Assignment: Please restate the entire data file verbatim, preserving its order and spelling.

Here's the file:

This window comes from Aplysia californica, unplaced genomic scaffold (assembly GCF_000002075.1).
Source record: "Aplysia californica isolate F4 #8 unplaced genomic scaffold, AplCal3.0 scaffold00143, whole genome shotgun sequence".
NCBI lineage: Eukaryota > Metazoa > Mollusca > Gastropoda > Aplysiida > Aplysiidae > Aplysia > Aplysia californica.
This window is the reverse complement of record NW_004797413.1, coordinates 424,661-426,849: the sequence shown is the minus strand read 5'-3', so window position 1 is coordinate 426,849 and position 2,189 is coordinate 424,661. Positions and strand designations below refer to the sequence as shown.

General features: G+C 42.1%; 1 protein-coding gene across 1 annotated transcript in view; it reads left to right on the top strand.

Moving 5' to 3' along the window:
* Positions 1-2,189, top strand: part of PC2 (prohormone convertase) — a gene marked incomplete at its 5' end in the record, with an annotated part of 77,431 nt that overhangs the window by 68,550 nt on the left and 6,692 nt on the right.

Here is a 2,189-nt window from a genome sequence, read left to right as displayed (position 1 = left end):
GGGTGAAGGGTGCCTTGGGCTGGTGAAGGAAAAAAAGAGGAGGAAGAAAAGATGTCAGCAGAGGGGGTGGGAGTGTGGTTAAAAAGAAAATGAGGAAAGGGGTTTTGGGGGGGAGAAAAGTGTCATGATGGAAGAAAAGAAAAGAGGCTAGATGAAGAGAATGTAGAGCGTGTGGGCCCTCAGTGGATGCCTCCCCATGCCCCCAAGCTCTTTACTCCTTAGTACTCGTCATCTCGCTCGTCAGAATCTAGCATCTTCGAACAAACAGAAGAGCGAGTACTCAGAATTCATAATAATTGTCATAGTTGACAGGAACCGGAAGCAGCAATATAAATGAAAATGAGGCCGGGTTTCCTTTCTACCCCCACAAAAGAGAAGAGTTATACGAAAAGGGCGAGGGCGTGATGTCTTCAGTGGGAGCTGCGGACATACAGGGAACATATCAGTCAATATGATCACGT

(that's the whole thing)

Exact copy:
This window comes from Aplysia californica, unplaced genomic scaffold (assembly GCF_000002075.1).
Source record: "Aplysia californica isolate F4 #8 unplaced genomic scaffold, AplCal3.0 scaffold00143, whole genome shotgun sequence".
NCBI lineage: Eukaryota > Metazoa > Mollusca > Gastropoda > Aplysiida > Aplysiidae > Aplysia > Aplysia californica.
This window is the reverse complement of record NW_004797413.1, coordinates 424,661-426,849: the sequence shown is the minus strand read 5'-3', so window position 1 is coordinate 426,849 and position 2,189 is coordinate 424,661. Positions and strand designations below refer to the sequence as shown.

General features: G+C 42.1%; 1 protein-coding gene across 1 annotated transcript in view; it reads left to right on the top strand.

Moving 5' to 3' along the window:
* Positions 1-2,189, top strand: part of PC2 (prohormone convertase) — a gene marked incomplete at its 5' end in the record, with an annotated part of 77,431 nt that overhangs the window by 68,550 nt on the left and 6,692 nt on the right.

Here is a 2,189-nt window from a genome sequence, read left to right as displayed (position 1 = left end):
GGGTGAAGGGTGCCTTGGGCTGGTGAAGGAAAAAAAGAGGAGGAAGAAAAGATGTCAGCAGAGGGGGTGGGAGTGTGGTTAAAAAGAAAATGAGGAAAGGGGTTTTGGGGGGGAGAAAAGTGTCATGATGGAAGAAAAGAAAAGAGGCTAGATGAAGAGAATGTAGAGCGTGTGGGCCCTCAGTGGATGCCTCCCCATGCCCCCAAGCTCTTTACTCCTTAGTACTCGTCATCTCGCTCGTCAGAATCTAGCATCTTCGAACAAACAGAAGAGCGAGTACTCAGAATTCATAATAATTGTCATAGTTGACAGGAACCGGAAGCAGCAATATAAATGAAAATGAGGCCGGGTTTCCTTTCTACCCCCACAAAAGAGAAGAGTTATACGAAAAGGGCGAGGGCGTGATGTCTTCAGTGGGAGCTGCGGACATACAGGGAACATATCAGTCAATATGATCACGT